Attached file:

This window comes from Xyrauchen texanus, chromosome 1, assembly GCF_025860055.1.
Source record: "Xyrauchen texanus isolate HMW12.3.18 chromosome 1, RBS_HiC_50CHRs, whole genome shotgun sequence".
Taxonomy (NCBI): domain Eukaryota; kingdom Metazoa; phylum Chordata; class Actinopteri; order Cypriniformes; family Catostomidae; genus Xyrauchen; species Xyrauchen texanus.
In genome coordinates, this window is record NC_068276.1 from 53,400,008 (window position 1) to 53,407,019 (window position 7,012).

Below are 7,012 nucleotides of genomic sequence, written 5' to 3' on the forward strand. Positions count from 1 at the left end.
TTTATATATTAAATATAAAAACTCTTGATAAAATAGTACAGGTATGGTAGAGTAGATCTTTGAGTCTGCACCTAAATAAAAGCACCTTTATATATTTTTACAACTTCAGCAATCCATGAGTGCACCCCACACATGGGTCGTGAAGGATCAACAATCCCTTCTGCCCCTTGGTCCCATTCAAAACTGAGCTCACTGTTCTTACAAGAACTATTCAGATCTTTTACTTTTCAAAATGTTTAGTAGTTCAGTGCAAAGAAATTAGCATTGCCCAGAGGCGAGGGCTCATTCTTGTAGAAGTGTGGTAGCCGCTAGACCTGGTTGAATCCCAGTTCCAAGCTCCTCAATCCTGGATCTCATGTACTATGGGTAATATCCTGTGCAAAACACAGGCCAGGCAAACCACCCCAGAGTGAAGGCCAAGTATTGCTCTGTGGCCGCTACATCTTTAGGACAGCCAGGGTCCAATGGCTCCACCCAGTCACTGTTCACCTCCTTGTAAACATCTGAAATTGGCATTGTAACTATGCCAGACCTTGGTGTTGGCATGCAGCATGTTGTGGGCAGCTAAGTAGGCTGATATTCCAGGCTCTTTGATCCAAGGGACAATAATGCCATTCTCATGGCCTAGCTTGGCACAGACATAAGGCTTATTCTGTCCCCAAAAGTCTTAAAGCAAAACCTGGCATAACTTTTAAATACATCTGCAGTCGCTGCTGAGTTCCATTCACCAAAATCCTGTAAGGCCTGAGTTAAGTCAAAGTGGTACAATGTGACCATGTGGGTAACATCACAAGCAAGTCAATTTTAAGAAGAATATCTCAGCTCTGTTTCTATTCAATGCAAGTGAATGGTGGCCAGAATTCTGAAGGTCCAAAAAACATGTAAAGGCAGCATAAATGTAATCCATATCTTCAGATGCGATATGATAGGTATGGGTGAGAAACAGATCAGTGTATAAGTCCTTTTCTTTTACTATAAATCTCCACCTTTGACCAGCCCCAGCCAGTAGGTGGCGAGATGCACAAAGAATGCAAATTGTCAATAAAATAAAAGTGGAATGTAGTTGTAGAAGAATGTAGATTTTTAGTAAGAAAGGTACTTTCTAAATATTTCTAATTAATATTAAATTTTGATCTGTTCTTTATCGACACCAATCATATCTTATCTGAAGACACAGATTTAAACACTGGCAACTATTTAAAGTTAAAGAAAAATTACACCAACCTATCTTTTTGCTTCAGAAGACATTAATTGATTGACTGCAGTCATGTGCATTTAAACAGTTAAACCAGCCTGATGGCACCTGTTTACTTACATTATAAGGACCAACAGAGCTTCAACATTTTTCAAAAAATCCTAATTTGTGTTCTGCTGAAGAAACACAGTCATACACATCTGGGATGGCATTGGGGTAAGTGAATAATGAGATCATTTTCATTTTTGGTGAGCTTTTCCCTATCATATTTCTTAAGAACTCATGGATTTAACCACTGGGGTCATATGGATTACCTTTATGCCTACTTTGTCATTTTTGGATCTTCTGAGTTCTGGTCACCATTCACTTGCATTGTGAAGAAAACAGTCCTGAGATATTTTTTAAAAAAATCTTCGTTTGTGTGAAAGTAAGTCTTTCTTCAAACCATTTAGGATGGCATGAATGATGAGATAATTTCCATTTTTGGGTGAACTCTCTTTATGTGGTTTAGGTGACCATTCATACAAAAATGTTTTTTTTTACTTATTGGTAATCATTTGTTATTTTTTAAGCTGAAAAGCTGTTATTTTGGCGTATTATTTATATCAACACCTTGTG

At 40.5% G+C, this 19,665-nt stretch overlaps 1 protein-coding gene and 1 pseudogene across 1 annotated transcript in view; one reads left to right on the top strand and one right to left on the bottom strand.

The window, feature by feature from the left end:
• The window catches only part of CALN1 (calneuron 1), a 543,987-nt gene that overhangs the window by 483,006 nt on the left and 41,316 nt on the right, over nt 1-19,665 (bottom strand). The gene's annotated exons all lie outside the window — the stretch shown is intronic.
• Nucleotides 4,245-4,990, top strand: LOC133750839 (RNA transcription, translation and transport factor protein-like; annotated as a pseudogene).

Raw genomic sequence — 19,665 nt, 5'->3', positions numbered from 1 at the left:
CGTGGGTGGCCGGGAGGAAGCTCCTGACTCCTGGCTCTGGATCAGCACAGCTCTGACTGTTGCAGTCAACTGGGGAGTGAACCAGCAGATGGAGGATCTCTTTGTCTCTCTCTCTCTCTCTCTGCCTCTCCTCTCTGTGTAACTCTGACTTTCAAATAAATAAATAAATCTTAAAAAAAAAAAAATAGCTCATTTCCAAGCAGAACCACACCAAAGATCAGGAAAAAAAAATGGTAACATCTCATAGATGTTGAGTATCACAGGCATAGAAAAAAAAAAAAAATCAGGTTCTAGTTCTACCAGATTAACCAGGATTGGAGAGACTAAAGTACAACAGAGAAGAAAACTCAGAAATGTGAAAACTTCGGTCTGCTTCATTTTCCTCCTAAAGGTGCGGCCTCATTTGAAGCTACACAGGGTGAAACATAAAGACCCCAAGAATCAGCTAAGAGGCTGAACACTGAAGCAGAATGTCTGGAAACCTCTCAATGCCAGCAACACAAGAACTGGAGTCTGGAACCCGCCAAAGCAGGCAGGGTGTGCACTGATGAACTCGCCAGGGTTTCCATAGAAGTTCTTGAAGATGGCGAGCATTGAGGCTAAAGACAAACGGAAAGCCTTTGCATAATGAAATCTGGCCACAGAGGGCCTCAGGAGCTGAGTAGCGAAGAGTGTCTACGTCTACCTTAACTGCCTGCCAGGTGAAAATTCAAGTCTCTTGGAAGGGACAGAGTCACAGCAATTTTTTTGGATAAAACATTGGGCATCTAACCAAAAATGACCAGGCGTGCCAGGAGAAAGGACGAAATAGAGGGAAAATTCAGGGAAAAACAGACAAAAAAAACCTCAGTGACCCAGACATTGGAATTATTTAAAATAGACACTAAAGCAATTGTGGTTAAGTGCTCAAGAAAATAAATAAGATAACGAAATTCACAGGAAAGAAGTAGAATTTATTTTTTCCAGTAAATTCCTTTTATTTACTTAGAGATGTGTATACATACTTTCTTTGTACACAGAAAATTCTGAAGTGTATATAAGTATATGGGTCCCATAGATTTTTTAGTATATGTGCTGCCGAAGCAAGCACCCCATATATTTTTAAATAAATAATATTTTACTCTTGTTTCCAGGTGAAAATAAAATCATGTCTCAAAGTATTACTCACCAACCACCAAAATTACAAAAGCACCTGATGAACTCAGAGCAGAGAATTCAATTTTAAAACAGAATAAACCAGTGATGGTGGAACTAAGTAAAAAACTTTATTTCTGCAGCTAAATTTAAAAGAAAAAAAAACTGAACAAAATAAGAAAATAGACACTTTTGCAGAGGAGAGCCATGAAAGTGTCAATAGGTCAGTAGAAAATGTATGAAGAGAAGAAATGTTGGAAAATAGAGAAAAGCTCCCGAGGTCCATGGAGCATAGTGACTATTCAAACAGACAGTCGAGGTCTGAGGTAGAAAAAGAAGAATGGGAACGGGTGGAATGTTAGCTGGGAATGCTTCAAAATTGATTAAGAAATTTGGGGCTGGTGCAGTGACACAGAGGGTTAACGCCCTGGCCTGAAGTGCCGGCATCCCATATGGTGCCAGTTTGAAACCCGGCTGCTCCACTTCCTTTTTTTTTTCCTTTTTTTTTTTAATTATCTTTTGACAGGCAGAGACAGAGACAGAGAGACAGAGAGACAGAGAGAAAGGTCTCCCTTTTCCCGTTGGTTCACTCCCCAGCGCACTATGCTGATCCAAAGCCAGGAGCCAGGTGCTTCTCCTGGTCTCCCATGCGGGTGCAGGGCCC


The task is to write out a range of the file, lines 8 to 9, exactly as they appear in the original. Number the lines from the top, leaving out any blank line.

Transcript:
The window, feature by feature from the left end:
• The window catches only part of CALN1 (calneuron 1), a 543,987-nt gene that overhangs the window by 483,006 nt on the left and 41,316 nt on the right, over nt 1-19,665 (bottom strand). The gene's annotated exons all lie outside the window — the stretch shown is intronic.